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Donnie Walsh’s Time in New York and Return to Indiana
Few saw the exit of Larry Bird from the Pacers front office as a major surprise. Many more did a double take, however, when it was announced that the architect of the franchise’s best NBA teams, Donnie Walsh, would return.
How did it all happen? Why bring the old man back? Can’t Kevin Pritchard handle Indiana’s front-office duties by himself? Do they really want to go back to the two-chefs-in-the-kitchen approach they used throughout the mediocrity-tinted era following the Brawl?
According to a New Yorks Times piece this weekend, it’s all very simple. Donnie Walsh wanted to return, in some capacity as his age and health would allow (“At my age,” he says, “I’m no long-term solution”), and owner Herb Simon was happy to welcome back his “favorite person.”
When Walsh had eyes for New York, the Pacers’ attitude was, more or less, go right ahead, painfully aware that even the most tenured and loving relationships come to a crossroads.
“Everything in life is timing, and our team was at a tough point, in the years after the fight,” said the Pacers’ owner, Herb Simon, referring to the November 2004 brawl with the Detroit Pistons in Auburn Hills, Mich., that turned Walsh’s Pacers, his pride and joy and continuous playoff contender, into a veritable N.B.A. pariah.
“The Knicks gave him a lot more than the Pacers could pay him,” Simon said, “but even if the New York job hadn’t come up, he needed a change of scenery. It was a good time for him to go on a sabbatical.”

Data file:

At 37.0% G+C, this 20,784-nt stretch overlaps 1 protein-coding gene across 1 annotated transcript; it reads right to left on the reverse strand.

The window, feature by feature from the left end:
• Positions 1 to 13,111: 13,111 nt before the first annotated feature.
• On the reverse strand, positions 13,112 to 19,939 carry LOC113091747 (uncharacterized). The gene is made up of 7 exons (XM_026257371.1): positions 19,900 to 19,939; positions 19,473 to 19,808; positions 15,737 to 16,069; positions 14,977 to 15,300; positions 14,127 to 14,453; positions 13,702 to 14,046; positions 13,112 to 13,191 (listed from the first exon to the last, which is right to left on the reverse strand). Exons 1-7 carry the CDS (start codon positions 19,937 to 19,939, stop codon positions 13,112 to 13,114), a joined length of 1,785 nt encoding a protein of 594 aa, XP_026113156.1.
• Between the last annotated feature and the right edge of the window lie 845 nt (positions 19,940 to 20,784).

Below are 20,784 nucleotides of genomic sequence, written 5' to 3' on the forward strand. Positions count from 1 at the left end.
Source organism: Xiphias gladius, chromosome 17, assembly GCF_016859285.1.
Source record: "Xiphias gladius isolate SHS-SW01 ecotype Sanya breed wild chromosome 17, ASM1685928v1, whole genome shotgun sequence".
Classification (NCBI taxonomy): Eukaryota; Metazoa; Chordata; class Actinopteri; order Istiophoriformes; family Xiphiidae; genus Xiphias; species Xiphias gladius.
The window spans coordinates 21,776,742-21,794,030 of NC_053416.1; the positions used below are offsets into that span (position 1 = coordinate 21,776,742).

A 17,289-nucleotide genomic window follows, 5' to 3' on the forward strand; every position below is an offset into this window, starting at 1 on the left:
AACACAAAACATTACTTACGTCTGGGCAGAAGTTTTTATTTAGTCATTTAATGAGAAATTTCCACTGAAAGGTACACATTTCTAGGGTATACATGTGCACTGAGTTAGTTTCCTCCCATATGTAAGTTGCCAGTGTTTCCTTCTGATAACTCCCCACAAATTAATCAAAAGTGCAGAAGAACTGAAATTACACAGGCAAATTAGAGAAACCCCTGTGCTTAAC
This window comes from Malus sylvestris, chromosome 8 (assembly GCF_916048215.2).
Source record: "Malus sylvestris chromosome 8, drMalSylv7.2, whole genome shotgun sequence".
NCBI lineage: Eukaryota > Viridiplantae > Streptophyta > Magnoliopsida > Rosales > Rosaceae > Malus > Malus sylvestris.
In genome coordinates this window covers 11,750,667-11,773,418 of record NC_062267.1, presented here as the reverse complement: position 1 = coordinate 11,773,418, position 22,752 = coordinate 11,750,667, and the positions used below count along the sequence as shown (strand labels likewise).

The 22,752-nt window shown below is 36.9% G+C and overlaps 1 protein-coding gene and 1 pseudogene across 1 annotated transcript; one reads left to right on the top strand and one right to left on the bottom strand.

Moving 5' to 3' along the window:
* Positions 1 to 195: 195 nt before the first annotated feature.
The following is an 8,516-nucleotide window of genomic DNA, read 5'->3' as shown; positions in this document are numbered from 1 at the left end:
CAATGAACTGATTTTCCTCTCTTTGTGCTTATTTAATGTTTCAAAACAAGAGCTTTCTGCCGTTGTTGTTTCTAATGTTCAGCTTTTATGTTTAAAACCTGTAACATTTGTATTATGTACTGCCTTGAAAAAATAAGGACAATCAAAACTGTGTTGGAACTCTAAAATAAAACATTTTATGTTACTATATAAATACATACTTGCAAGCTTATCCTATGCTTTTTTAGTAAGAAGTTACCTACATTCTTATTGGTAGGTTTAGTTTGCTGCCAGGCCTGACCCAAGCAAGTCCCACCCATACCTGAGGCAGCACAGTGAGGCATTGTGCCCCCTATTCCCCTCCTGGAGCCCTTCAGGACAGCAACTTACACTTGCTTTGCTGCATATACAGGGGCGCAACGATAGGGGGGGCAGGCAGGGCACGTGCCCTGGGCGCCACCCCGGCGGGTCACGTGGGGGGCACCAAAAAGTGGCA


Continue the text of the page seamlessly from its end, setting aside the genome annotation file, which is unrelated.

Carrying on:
If leaving temporarily wasn’t the original plan, it is surely how the homecoming appears to have worked out. When Simon picked up the telephone to comment on Walsh, he said, “You want to talk about my favorite person?” Visitors to the reception area outside Walsh’s office are greeted by Susy Fischer, his longtime executive assistant.
It is as if the Pacers left a candle burning for Walsh in the window.
Read the whole thing, obviously. It’s an excellent piece that details Walsh’s rationale for clearing the decks in New York for a run at LeBron, discusses Larry Bird’s penchant for not cleaning his bathroom and talks about how bad Walsh’s back was when he had to try to recruit the biggest free agent target of the modern era.
“At my age, I’m no long-term solution.”